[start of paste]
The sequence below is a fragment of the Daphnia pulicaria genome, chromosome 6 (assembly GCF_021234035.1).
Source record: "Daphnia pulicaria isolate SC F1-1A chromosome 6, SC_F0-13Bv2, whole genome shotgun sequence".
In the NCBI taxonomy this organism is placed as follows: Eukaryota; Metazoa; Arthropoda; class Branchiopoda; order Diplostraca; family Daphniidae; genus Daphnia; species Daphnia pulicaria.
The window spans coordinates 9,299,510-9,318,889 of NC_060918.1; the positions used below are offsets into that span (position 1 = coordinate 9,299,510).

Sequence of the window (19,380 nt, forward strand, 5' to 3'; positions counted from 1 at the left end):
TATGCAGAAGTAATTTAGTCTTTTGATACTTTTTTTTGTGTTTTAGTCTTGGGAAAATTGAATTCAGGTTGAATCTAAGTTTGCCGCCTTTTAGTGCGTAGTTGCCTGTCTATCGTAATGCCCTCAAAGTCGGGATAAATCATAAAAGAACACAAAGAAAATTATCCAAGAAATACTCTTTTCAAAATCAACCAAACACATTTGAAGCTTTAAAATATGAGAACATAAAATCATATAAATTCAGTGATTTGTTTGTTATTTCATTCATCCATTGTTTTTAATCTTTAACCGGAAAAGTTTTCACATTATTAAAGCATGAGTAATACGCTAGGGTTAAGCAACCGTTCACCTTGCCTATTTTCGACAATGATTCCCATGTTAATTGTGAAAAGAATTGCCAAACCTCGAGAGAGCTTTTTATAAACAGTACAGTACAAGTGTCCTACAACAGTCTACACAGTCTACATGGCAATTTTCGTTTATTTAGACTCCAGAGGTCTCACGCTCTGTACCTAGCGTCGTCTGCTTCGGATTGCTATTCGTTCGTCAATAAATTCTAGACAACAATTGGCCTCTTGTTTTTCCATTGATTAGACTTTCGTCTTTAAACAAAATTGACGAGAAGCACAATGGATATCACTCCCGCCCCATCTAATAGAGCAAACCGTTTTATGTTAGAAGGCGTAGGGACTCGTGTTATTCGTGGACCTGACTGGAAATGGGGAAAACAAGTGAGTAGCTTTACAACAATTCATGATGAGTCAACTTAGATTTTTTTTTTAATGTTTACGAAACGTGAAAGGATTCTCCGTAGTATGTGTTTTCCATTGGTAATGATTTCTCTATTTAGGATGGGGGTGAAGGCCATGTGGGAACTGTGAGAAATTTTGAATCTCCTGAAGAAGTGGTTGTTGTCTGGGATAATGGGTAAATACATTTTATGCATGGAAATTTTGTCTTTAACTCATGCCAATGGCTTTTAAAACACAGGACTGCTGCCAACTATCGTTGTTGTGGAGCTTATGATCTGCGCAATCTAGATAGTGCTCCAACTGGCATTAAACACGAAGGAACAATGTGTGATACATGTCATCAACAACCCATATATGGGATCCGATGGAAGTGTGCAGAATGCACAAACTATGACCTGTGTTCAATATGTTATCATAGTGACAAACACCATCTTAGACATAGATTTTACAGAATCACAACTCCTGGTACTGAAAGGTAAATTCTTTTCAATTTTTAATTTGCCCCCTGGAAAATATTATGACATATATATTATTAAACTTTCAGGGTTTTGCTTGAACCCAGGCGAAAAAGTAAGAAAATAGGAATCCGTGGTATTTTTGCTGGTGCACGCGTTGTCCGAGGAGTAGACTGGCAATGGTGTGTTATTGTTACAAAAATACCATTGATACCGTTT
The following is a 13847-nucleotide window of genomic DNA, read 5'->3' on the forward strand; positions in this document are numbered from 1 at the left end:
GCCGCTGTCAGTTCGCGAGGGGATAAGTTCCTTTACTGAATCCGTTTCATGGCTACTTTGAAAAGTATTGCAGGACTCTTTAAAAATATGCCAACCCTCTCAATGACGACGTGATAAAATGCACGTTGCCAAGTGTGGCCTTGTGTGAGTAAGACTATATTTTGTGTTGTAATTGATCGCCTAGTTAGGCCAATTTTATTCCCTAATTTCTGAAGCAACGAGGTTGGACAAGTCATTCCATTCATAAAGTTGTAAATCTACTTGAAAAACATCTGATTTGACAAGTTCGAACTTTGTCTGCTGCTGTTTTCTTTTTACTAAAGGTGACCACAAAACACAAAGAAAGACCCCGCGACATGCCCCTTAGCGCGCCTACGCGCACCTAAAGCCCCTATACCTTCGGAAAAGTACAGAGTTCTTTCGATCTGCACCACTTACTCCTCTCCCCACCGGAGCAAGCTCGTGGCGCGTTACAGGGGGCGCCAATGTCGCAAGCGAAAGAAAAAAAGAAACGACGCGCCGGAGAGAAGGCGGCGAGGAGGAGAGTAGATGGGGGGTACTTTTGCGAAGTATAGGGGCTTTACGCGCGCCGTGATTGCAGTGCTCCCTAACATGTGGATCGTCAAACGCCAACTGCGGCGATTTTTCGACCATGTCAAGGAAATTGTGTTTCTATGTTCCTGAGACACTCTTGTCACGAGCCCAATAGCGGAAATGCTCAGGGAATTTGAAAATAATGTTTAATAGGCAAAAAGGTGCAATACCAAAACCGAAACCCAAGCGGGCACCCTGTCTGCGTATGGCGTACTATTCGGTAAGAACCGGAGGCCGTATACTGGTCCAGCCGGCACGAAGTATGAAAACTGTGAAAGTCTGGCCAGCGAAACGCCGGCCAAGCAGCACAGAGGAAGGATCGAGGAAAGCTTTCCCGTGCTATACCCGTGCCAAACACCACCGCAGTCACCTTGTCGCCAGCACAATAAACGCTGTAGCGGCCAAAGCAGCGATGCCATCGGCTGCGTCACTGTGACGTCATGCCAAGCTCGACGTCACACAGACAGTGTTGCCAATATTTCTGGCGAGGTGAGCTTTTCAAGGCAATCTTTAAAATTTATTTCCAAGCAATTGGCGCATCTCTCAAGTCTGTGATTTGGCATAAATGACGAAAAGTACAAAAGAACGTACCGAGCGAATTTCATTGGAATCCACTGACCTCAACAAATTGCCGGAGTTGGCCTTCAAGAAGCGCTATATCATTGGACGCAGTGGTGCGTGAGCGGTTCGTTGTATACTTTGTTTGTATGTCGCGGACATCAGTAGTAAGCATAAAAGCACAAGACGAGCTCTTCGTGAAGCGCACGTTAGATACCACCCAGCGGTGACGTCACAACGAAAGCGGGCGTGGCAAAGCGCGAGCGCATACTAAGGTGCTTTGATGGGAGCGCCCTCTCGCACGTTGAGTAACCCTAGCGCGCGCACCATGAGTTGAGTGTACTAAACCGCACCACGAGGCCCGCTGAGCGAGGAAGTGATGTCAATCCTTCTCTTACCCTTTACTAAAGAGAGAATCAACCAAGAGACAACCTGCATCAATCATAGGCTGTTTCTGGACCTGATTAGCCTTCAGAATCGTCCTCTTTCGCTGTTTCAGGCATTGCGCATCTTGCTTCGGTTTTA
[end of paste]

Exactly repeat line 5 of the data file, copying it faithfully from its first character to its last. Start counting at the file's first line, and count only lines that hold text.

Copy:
Sequence of the window (19,380 nt, forward strand, 5' to 3'; positions counted from 1 at the left end):